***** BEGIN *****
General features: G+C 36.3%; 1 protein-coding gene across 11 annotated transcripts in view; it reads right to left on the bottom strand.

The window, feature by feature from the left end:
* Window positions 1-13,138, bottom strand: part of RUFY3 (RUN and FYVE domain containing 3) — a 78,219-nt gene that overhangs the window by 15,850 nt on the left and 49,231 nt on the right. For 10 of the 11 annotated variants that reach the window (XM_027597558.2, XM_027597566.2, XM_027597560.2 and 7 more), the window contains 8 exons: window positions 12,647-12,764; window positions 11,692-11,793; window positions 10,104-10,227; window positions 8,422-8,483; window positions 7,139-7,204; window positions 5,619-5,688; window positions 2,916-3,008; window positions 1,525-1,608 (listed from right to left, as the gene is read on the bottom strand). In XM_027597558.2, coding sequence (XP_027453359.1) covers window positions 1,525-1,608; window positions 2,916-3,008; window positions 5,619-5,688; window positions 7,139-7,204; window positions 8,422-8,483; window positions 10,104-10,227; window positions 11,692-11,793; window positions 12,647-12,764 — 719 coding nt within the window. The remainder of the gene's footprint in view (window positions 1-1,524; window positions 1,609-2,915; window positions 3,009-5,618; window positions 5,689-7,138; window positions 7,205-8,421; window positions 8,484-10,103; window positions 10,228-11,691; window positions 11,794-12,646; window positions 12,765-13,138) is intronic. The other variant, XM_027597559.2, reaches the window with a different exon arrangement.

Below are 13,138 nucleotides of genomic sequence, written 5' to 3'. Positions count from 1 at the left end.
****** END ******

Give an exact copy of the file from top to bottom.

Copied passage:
General features: G+C 36.3%; 1 protein-coding gene across 11 annotated transcripts in view; it reads right to left on the bottom strand.

The window, feature by feature from the left end:
* Window positions 1-13,138, bottom strand: part of RUFY3 (RUN and FYVE domain containing 3) — a 78,219-nt gene that overhangs the window by 15,850 nt on the left and 49,231 nt on the right. For 10 of the 11 annotated variants that reach the window (XM_027597558.2, XM_027597566.2, XM_027597560.2 and 7 more), the window contains 8 exons: window positions 12,647-12,764; window positions 11,692-11,793; window positions 10,104-10,227; window positions 8,422-8,483; window positions 7,139-7,204; window positions 5,619-5,688; window positions 2,916-3,008; window positions 1,525-1,608 (listed from right to left, as the gene is read on the bottom strand). In XM_027597558.2, coding sequence (XP_027453359.1) covers window positions 1,525-1,608; window positions 2,916-3,008; window positions 5,619-5,688; window positions 7,139-7,204; window positions 8,422-8,483; window positions 10,104-10,227; window positions 11,692-11,793; window positions 12,647-12,764 — 719 coding nt within the window. The remainder of the gene's footprint in view (window positions 1-1,524; window positions 1,609-2,915; window positions 3,009-5,618; window positions 5,689-7,138; window positions 7,205-8,421; window positions 8,484-10,103; window positions 10,228-11,691; window positions 11,794-12,646; window positions 12,765-13,138) is intronic. The other variant, XM_027597559.2, reaches the window with a different exon arrangement.

Below are 13,138 nucleotides of genomic sequence, written 5' to 3'. Positions count from 1 at the left end.